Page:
What is the ALL (Albanian Lek)
ALL is the national currency for the Republic of Albania, the Albanian Lek. The plural of lek is lekë, with one Albanian lek consisting of 100 qindarka and often represented by the symbol lekë. The Albanian qindarka are no longer issued but still accepted as currency. In 1992, the new lek valuta was introduced, which is equal to 50 lekë.
BREAKING DOWN ALL (Albanian Lek)
The Albanian Lek (ALL), currently in use in the Republic of Albania, was organized by the National Bank of Albania in 1926. The currency derives its name from Alexander the Great. The shortened form of his name is Leka in Albanian. Before 1926, Albania did not have a national currency and adhered to a gold standard. Before the First World War, the Ottoman Turkish piastre circulated in the region. After World War One, the area saw a succession of the military occupation by various countries. During this time, the use of the currency of the occupying nation happened. The gold franc or franc germinal became the most widely used monetary unit. Because Albania had no official money, people used the currencies of bordering countries pegging the rates of exchange for gold.
The Republic of Albania's holds a strategic position in the Balkan Peninsula due to its coastline on the Adriatic Sea. The area declared independence in 1912 from the Ottoman Empire and began existence as a principality. There was discord between the culturally and religiously separated groups and periods of fighting between groups was frequent.
Between 1925 and 1928, the first Albanian Republic had an authoritarian regime which hoped to restore stability to the region. The Italians forced the regime to accept Italy's control over trade and shipping which ended the short life of the first republic and changing it into a monarchy. To tighten its hold on the area, Italy moved troops into the region, occupying the territory until 1943. Albania then fell under Nazi Germany control during World War Two when fighting devastated the country and its population.
As the Axis powers waned, the Soviets moved into the region liberating the country. Albany now became a communist state the People's Republic of Albania. During Soviet rule, the area industrialized and the economy grew rapidly. At the same time, the nation was running up a debt with the Soviet Union, China, and Yugoslavia.
With the fall of communist rule in the 1980s and 1990s, Albania formed its fourth republic in 1991. Corruption saw much of the country's money invested into government supported Ponzi banking schemes. The population sold their homes and took out loans to invest in these scams which collapsed in 1996. Protests erupted across the nation and turned violent and ousted the sitting government.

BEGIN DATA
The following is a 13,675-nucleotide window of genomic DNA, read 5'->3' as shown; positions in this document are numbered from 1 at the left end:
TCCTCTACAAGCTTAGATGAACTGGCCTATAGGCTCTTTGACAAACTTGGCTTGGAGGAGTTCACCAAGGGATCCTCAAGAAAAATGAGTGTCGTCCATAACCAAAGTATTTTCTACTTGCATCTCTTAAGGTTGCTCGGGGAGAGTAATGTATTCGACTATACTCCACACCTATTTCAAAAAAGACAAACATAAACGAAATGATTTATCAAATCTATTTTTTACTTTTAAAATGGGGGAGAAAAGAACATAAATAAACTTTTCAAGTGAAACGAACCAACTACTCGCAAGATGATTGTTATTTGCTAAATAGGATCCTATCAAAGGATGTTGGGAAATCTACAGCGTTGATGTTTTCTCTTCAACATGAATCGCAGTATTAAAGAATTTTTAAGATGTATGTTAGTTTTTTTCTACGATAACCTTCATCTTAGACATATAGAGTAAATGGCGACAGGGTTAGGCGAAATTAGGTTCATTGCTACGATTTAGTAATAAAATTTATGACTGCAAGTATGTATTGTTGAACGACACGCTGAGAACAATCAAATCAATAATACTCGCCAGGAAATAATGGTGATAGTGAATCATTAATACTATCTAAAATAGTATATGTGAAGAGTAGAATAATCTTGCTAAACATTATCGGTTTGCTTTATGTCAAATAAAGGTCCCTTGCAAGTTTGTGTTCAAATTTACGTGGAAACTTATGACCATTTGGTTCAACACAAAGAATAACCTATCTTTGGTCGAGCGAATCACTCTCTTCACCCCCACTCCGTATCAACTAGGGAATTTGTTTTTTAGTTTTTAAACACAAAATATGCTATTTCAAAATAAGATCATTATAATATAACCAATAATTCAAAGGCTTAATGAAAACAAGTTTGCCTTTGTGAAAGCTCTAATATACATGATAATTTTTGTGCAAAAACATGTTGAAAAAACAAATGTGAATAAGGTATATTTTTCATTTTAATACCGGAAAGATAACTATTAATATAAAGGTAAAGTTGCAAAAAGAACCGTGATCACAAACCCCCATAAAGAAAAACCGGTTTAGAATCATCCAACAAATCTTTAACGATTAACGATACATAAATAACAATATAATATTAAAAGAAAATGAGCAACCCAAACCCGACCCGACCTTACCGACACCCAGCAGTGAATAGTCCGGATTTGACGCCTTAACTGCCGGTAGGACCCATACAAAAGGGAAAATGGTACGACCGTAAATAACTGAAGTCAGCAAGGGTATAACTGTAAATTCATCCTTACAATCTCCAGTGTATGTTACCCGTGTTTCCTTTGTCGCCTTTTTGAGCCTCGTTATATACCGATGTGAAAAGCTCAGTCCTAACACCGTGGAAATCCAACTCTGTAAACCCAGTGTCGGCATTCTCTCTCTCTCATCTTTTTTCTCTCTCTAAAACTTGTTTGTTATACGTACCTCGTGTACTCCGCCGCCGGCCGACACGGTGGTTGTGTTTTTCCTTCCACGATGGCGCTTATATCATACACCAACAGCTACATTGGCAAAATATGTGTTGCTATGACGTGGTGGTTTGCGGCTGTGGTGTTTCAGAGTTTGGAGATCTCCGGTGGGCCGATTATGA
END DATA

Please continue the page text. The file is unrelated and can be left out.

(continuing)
As of 2017, World Bank data shows the country has a 3.8% annual gross domestic product (GDP) growth and a yearly inflation deflator of 1.4-percent.
History of the Albania Lek
The first Lek were bronze coins introduced in denominations of 5 and ten qindar leku alongside nickel coins in 1⁄4, 1⁄2 and 1 lek, and silver 1, 2 and five franga. The franga is a now obsolete unit of currency, equal to 5 lekë. Franga coins were used from 1926 until 1939 and depicted Zog I, King of the Albanians.
During Albania's capitulation to Italy, the issue of a new series of coins under the direction of Benito Mussolini occurred. The coins have a portrait of Victor Emmanuel III, the then King of Italy, and circulated until 1941.
After the liberation of Albania from Nazi occupation in 1947, the communist party took control of the country. The new authority removed older coins from circulation, issuing new coins displaying the socialist national crest. The new zinc coins have denominations of 1⁄2, 1, 2 and five lekë. This currency was pegged to the Soviet ruble and was in use until the until the currency reform of 1965.
During Soviet occupation between 1946 and 1965, the lek was pegged to the Soviet ruble at 12.5 lekë to 1 ruble. After 1965, the revaluation of the ruble created inequalities in exchange, causing the issue of a second lek. The second lek exchanged with the first lek at a rate of 10 old lekë to one new lek. The most common banknote denominations are 200, 500, 1000, 2000 and 5000 lekë. The 2000 lekë banknote came with the third issue of ALL in 1995 and 1996.